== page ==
Testimony at the May 5 hearing with respect to the classifications concerned did not indicate a similar affinity. The Boiler and Pressure Vessel Inspectors are certificated by examination and not by virtue of journeyman status in a trade. Their training is received from insurance companies or the United States Navy, and they do not come up through the ranks as a part of their training. . . . There was no evidence that the desires of the affected employees are to be in the Labor, Trades and Crafts Unit. The only evidence presented at the hearing was to the contrary.
Id., at 2-3.
Accordingly, the SLRA denied Local 71's petition to place the boiler inspectors in the LTC unit. Since then, the boiler inspector positions have been in the GGU. This includes the period since certification of ASEA as the collective bargaining representative of the GGU on September 28, 1988. Exh. J6. Thus, we find the boiler inspectors have been excluded historically from the LTC bargaining unit.
Therefore, the issue for decision is whether changed circumstances have occurred since certification, and if so, whether those changes justify placement of the boiler inspectors in the LTC unit. In Decision & Order No. 172 at 8, this Agency discussed changed circumstances:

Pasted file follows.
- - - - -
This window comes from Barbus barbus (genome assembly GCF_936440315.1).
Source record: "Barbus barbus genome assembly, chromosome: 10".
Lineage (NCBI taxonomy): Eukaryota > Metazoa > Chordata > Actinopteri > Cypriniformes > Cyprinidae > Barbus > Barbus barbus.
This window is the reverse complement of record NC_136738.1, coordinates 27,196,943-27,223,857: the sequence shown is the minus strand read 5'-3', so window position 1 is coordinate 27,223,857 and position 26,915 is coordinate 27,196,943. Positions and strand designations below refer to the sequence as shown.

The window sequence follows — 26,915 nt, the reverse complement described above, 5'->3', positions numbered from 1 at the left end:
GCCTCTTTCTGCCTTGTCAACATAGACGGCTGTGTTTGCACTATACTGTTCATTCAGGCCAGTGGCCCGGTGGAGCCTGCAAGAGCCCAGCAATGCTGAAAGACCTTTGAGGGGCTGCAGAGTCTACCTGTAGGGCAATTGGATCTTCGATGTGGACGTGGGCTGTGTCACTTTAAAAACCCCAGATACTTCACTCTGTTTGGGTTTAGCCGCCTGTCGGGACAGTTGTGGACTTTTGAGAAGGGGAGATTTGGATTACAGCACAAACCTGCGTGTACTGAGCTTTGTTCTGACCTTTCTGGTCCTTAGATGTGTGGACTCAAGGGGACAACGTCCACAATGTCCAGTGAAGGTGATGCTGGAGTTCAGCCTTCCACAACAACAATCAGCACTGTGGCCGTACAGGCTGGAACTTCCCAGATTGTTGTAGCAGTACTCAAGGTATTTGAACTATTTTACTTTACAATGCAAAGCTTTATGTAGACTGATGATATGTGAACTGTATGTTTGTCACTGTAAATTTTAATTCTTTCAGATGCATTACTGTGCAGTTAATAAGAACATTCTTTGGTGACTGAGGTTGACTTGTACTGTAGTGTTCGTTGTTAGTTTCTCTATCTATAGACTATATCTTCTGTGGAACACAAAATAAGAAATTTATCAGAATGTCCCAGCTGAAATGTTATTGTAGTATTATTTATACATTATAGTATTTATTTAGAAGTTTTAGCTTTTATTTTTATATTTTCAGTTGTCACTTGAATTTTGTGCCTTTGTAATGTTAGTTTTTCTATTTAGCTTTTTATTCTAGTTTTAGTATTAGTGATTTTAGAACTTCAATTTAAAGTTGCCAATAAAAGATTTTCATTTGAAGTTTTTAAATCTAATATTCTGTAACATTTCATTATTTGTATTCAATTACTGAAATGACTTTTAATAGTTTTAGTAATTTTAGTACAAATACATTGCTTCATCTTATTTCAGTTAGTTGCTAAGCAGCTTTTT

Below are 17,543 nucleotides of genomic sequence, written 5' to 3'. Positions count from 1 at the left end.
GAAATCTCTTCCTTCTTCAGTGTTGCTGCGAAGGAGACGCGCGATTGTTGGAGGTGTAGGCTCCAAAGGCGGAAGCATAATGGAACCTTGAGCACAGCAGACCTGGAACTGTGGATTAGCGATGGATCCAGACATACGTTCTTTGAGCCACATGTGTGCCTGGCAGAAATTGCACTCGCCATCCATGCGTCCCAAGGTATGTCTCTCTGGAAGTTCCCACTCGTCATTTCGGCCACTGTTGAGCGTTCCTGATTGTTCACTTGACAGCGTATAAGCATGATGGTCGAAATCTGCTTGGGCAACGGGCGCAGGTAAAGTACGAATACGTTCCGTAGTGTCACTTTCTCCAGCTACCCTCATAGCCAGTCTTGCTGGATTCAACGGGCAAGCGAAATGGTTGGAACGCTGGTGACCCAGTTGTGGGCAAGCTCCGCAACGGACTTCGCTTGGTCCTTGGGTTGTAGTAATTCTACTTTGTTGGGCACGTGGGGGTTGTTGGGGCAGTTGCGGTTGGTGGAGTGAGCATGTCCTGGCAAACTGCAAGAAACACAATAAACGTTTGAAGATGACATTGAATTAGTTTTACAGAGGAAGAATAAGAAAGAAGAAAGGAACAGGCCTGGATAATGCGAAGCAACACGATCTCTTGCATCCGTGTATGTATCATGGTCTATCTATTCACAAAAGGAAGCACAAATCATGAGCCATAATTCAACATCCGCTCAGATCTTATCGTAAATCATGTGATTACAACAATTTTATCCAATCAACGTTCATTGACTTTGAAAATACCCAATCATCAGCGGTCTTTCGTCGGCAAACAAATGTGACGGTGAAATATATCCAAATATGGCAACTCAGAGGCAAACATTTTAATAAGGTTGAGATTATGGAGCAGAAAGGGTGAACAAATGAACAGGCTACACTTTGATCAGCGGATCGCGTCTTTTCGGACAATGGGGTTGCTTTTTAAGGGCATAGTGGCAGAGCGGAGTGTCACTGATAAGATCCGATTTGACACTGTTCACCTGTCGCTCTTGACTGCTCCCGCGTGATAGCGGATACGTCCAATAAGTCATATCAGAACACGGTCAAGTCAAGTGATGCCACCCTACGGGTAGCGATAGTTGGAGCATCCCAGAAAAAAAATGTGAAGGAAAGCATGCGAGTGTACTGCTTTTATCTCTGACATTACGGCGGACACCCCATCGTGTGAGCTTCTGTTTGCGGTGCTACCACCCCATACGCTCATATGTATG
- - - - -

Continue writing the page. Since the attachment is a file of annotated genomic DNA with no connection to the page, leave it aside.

To change the scope of a unit to add a position historically excluded, some changed circumstances must be shown. Changes that would be relevant to a unit determination would be changes to the factors listed in AS 23.40.090 -- community of interest, wages, hours, working conditions, history of collective bargaining, and desires of employees.
The State argues changed circumstances warrant such a placement due to the reclassification of the boiler inspector positions. However, a review of the prior and current class specifications for the boiler inspector positions shows there has been no significant change in distinguishing characteristics, work duties, or knowledge, skills and abilities. Moreover, minimum qualifications for the job remain unchanged. Exhs. J1 and J2.
Evidence has not been presented that establishes changed circumstances affecting community of interest or working conditions, such as a change in the duties or responsibilities of the positions, or the other factors listed in AS 23.40.090. See D&O 172, at 8-9. In fact, the State admitted that job duties have not changed. Rather, the State and Local 71 appear to argue that the boiler inspector positions originally should have been placed in the LTC unit even though the inspectors voted to be part of the general government unit in 1973, and have over a 20 year history in that unit.